TrustNavigator Blog

Students, parents, and employers have evolved in their expectations for the traditional educational experience. The shift is a result of technology, rising educational costs, and the change in parental roles. These unrelated issues have created a perfect storm and are redefining the role colleges will have over the next few decades. Today, college in large part is an on-campus experience. Over the next ten years that will change. Traditional institutions will be challenged to provide differentiated value. The stigmas of education will be particularly challenging to parents. Next blog we will talk about employers.

Two earner household parenting is still transitioning. Baby boomers were brought up by war babies. Rigid rule-oriented households (in general terms) were followed by a generation looking for greater family and personal success and more materialistic objectives. It coincided with a societal bias that education was critical with the goal of a college diploma as the gateway to success and well-being. Baby boomer parents transformed to more helicoptering roles in children’s lives as they balanced dual earner/parent roles and guilt (see past blogs). A participation trophy diploma at all costs has resulted in student debt and less millennial career preparation. GenZ, a younger generation having experienced economic cycles more recently is adapting differently to college costs than their older brethren.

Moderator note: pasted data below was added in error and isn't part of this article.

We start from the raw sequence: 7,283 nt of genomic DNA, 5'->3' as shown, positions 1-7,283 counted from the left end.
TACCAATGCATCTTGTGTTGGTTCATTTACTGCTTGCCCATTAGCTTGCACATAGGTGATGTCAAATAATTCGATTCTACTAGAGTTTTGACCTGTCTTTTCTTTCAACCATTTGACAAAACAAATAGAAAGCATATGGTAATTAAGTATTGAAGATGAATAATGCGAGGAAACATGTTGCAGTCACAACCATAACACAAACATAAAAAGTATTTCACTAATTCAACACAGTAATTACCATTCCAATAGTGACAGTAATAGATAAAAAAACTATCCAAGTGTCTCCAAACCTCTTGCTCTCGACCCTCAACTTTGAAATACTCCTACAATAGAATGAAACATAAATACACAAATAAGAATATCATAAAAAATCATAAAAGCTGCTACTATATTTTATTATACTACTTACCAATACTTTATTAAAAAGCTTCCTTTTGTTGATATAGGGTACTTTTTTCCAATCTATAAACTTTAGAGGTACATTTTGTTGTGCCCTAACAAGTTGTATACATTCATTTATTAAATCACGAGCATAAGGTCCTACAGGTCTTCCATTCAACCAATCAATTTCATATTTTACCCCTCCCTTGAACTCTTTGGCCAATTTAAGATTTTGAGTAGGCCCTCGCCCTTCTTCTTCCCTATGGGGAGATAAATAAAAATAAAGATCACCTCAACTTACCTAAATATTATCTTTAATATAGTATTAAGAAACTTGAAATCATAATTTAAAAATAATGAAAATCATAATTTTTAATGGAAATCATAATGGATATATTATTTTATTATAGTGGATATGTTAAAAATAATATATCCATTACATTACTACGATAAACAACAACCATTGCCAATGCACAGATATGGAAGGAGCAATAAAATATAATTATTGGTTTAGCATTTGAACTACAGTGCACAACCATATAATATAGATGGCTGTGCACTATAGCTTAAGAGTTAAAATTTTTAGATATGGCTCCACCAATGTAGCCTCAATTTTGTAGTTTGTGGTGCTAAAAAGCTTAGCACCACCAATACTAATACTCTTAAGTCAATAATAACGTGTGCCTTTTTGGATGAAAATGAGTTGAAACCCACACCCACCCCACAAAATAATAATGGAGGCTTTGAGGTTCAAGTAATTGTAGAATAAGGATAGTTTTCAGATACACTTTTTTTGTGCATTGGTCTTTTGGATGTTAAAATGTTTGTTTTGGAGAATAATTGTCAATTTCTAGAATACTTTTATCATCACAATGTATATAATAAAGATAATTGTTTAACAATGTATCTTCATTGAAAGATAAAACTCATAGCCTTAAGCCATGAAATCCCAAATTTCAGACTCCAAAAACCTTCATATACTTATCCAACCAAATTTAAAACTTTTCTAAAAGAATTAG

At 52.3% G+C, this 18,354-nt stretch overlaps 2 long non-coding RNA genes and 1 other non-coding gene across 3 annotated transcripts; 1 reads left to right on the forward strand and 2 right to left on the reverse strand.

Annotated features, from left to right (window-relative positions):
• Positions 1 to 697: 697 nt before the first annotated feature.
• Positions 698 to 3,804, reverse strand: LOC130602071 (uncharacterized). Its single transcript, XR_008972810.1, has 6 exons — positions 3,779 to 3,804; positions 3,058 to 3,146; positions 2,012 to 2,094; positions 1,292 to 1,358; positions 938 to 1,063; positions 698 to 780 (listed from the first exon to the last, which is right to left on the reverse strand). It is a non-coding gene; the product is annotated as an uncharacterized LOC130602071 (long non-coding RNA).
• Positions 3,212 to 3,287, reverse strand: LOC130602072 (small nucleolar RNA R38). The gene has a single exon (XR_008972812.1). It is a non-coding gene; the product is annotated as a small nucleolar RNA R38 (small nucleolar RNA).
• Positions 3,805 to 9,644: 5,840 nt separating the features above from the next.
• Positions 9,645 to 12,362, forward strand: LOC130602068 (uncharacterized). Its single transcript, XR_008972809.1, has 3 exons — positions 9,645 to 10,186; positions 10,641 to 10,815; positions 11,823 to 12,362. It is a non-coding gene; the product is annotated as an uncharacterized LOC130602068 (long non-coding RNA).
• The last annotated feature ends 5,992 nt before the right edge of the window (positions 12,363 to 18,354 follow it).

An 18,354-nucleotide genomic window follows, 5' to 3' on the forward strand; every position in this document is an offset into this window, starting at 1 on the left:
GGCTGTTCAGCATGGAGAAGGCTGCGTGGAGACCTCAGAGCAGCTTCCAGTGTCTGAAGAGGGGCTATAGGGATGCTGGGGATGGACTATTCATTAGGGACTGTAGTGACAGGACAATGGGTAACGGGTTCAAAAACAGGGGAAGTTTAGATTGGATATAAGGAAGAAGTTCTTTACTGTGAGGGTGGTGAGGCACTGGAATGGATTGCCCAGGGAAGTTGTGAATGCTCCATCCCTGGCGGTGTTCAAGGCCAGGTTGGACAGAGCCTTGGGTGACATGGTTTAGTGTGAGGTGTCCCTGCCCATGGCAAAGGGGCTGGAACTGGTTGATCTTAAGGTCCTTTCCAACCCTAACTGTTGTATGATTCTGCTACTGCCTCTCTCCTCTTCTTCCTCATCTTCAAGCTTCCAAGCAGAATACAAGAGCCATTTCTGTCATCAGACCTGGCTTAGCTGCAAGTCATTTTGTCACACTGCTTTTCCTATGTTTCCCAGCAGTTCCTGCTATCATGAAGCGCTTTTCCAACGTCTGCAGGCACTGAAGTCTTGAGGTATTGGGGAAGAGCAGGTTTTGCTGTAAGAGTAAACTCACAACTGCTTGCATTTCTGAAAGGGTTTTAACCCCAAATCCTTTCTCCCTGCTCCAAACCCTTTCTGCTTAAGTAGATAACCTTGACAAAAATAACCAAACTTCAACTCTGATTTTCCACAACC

Technology and social media are new challenges. Parents today did not have cell phones growing up. The resulting anxiety, drug usage, overdosing, teen suicide and complex social change is accelerating and showing lasting effects not comparable to past generational transitions. Many studies tie this to the connection of mobile devices and social media and the dopamine effect (see Simon Sinek). Digestion of these changes is difficult. Adults with a lack of familiarity and experience themselves don’t know how to cope with mobile devices not to mention offering parental direction. A resulting unusual apathy is resonating in society. Many blame this on a “millennial” generation, but vacated parenting is synonymous with this behavior. Some recent antidotes are revealing. Recently at an urban school near Akron, Ohio a parent teacher conference night for 800 students attracted 8(no misprint) parents. This is not unusual in talking to schools nationwide, rural and urban, affluent and poor. This is not every school, but these antidotes reflect a growing pattern in changing parental behavior versus a prior generation where the stigma of missing a teacher conference was a definition of irresponsible parenting. Recently at another school in a class of emotionally challenged students, one student started a violent rampage. When the teacher later inquired how the parent responded to calm the child at home they answered, ”we give him what he wants”. This is not every parent. It cannot even be called normal. It is reflective of a change of discipline and apathy.

Entitlement is currently used so often to describe the young generation. But parent apathy is shared thru behavior observed by a younger generation. Volunteerism is on the decline. A younger generation has pronounced “caring” for many in need and challenged. But they are too busy. The number of volunteers actively involved in charities is strikingly lower today than in the past on college campuses and in high schools. While activism is up, event sponsors countrywide see volunteer shortages. Actions speak volumes more than words. Not all children.